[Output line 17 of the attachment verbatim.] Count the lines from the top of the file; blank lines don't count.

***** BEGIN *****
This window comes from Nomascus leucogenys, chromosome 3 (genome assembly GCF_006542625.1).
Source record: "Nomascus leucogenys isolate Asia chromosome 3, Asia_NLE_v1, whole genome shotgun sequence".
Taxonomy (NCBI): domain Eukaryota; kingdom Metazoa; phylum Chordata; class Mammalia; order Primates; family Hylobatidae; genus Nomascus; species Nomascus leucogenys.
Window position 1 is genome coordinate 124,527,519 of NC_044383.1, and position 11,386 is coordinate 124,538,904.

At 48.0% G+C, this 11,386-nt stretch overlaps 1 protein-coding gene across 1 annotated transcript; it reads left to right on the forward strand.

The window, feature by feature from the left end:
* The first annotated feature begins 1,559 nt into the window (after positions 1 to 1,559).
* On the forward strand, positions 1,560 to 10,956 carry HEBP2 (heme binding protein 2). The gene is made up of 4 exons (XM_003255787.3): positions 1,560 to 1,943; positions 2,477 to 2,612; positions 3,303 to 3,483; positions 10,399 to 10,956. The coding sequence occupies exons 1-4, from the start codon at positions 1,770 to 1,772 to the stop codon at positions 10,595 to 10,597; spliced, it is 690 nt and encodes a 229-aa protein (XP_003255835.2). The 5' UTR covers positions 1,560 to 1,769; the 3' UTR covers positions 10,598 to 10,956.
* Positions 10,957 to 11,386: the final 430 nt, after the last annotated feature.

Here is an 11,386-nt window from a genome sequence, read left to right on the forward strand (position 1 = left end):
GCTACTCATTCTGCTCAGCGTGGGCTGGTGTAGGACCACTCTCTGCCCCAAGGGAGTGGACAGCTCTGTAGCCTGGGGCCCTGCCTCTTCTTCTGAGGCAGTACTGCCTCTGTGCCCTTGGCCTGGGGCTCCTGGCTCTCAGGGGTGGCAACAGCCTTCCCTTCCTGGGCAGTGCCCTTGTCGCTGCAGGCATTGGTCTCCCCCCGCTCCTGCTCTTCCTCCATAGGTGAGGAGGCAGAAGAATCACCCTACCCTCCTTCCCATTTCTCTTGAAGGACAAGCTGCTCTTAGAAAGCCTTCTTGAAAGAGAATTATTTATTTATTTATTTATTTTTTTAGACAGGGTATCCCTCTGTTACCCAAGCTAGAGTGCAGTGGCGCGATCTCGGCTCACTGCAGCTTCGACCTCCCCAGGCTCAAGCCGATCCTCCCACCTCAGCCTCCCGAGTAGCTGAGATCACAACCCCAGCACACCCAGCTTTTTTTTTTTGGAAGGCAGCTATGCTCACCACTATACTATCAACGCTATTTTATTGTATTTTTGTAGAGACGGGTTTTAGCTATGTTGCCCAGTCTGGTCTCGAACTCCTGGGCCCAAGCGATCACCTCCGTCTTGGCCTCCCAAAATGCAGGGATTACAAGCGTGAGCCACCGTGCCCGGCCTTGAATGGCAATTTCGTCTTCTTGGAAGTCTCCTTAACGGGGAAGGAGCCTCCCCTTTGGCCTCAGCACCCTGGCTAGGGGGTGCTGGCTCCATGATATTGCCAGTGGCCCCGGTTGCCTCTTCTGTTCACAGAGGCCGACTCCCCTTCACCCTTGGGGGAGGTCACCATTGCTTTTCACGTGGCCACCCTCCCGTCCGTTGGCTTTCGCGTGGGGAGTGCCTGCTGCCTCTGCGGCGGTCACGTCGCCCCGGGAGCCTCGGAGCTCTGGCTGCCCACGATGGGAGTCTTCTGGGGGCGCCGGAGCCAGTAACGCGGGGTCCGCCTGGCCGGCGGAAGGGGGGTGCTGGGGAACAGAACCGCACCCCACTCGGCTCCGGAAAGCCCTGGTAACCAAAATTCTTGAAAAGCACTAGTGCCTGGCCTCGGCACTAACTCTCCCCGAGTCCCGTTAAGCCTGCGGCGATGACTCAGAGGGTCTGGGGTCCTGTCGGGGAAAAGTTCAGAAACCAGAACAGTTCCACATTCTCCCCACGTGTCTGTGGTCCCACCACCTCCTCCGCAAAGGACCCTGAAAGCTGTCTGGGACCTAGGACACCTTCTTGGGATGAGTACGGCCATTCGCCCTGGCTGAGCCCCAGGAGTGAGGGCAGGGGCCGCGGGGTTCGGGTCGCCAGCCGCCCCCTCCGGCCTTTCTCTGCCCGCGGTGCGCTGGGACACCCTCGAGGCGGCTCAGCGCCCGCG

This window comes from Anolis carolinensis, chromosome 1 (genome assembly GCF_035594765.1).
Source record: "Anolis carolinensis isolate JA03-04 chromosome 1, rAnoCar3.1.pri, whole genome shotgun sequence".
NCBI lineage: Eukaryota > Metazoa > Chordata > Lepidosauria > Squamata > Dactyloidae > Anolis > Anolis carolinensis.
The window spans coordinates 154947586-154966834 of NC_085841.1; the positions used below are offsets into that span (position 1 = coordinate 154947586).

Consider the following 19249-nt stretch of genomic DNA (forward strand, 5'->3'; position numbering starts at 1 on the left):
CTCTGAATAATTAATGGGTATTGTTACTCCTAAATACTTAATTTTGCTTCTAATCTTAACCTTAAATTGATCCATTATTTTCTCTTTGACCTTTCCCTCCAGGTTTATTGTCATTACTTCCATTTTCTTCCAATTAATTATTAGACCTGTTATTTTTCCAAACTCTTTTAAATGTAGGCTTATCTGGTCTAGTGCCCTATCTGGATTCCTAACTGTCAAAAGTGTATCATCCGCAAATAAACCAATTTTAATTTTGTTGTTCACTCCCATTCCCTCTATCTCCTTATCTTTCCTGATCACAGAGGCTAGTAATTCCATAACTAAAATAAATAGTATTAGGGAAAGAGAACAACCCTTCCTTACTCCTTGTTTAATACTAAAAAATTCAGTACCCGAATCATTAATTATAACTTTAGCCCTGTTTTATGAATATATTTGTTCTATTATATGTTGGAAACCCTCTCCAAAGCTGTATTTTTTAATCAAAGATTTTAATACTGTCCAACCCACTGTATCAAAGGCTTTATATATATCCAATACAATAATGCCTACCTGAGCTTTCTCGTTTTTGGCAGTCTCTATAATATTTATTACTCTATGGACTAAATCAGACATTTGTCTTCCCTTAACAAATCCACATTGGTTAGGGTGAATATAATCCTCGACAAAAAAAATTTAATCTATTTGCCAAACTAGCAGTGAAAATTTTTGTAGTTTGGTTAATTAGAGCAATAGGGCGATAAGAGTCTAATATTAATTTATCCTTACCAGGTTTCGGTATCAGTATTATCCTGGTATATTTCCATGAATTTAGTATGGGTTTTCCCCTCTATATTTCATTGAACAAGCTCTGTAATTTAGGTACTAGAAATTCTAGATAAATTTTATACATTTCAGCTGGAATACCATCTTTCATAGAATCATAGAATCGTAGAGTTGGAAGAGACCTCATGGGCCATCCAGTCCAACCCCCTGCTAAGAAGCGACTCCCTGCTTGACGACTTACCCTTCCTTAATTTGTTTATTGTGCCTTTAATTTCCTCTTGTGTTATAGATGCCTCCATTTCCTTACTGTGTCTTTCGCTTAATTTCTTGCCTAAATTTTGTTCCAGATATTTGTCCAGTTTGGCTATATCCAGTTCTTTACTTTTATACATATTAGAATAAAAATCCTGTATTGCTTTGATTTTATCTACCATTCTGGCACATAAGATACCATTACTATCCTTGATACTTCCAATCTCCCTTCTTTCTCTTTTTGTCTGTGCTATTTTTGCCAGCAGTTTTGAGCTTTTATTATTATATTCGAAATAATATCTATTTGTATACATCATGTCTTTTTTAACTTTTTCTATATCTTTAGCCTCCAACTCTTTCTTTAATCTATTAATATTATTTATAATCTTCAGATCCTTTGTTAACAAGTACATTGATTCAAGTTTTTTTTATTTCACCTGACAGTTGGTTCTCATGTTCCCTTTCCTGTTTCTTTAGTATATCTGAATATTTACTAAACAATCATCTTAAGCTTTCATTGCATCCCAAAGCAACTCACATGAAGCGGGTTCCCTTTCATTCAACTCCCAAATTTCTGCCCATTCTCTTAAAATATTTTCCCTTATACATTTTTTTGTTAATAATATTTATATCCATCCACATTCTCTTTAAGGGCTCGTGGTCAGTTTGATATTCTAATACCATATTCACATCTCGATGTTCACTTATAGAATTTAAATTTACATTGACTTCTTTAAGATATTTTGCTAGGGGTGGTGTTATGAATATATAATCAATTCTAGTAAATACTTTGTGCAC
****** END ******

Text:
CTCTGAATAATTAATGGGTATTGTTACTCCTAAATACTTAATTTTGCTTCTAATCTTAACCTTAAATTGATCCATTATTTTCTCTTTGACCTTTCCCTCCAGGTTTATTGTCATTACTTCCATTTTCTTCCAATTAATTATTAGACCTGTTATTTTTCCAAACTCTTTTAAATGTAGGCTTATCTGGTCTAGTGCCCTATCTGGATTCCTAACTGTCAAAAGTGTATCATCCGCAAATAAACCAATTTTAATTTTGTTGTTCACTCCCATTCCCTCTATCTCCTTATCTTTCCTGATCACAGAGGCTAGTAATTCCATAACTAAAATAAATAGTATTAGGGAAAGAGAACAACCCTTCCTTACTCCTTGTTTAATACTAAAAAATTCAGTACCCGAATCATTAATTATAACTTTAGCCCTGTTTTATGAATATATTTGTTCTATTATATGTTGGAAACCCTCTCCAAAGCTGTATTTTTTAATCAAAGATTTTAATACTGTCCAACCCACTGTATCAAAGGCTTTATATATATCCAATACAATAATGCCTACCTGAGCTTTCTCGTTTTTGGCAGTCTCTATAATATTTATTACTCTATGGACTAAATCAGACATTTGTCTTCCCTTAACAAATCCACATTGGTTAGGGTGAATATAATCCTCGACAAAAAAAATTTAATCTATTTGCCAAACTAGCAGTGAAAATTTTTGTAGTTTGGTTAATTAGAGCAATAGGGCGATAAGAGTCTAATATTAATTTATCCTTACCAGGTTTCGGTATCAGTATTATCCTGGTATATTTCCATGAATTTAGTATGGGTTTTCCCCTCTATATTTCATTGAACAAGCTCTGTAATTTAGGTACTAGAAATTCTAGATAAATTTTATACATTTCAGCTGGAATACCATCTTTCATAGAATCATAGAATCGTAGAGTTGGAAGAGACCTCATGGGCCATCCAGTCCAACCCCCTGCTAAGAAGCGACTCCCTGCTTGACGACTTACCCTTCCTTAATTTGTTTATTGTGCCTTTAATTTCCTCTTGTGTTATAGATGCCTCCATTTCCTTACTGTGTCTTTCGCTTAATTTCTTGCCTAAATTTTGTTCCAGATATTTGTCCAGTTTGGCTATATCCAGTTCTTTACTTTTATACATATTAGAATAAAAATCCTGTATTGCTTTGATTTTATCTACCATTCTGGCACATAAGATACCATTACTATCCTTGATACTTCCAATCTCCCTTCTTTCTCTTTTTGTCTGTGCTATTTTTGCCAGCAGTTTTGAGCTTTTATTATTATATTCGAAATAATATCTATTTGTATACATCATGTCTTTTTTAACTTTTTCTATATCTTTAGCCTCCAACTCTTTCTTTAATCTATTAATATTATTTATAATCTTCAGATCCTTTGTTAACAAGTACATTGATTCAAGTTTTTTTTATTTCACCTGACAGTTGGTTCTCATGTTCCCTTTCCTGTTTCTTTAGTATATCTGAATATTTACTAAACAATCATCTTAAGCTTTCATTGCATCCCAAAGCAACTCACATGAAGCGGGTTCCCTTTCATTCAACTCCCAAATTTCTGCCCATTCTCTTAAAATATTTTCCCTTATACATTTTTTTGTTAATAATATTTATATCCATCCACATTCTCTTTAAGGGCTCGTGGTCAGTTTGATATTCTAATACCATATTCACATCTCGATGTTCACTTATAGAATTTAAATTTACATTGACTTCTTTAAGATATTTTGCTAGGGGTGGTGTTATGAATATATAATCAATTCTAGTAAATACTTTGTGCAC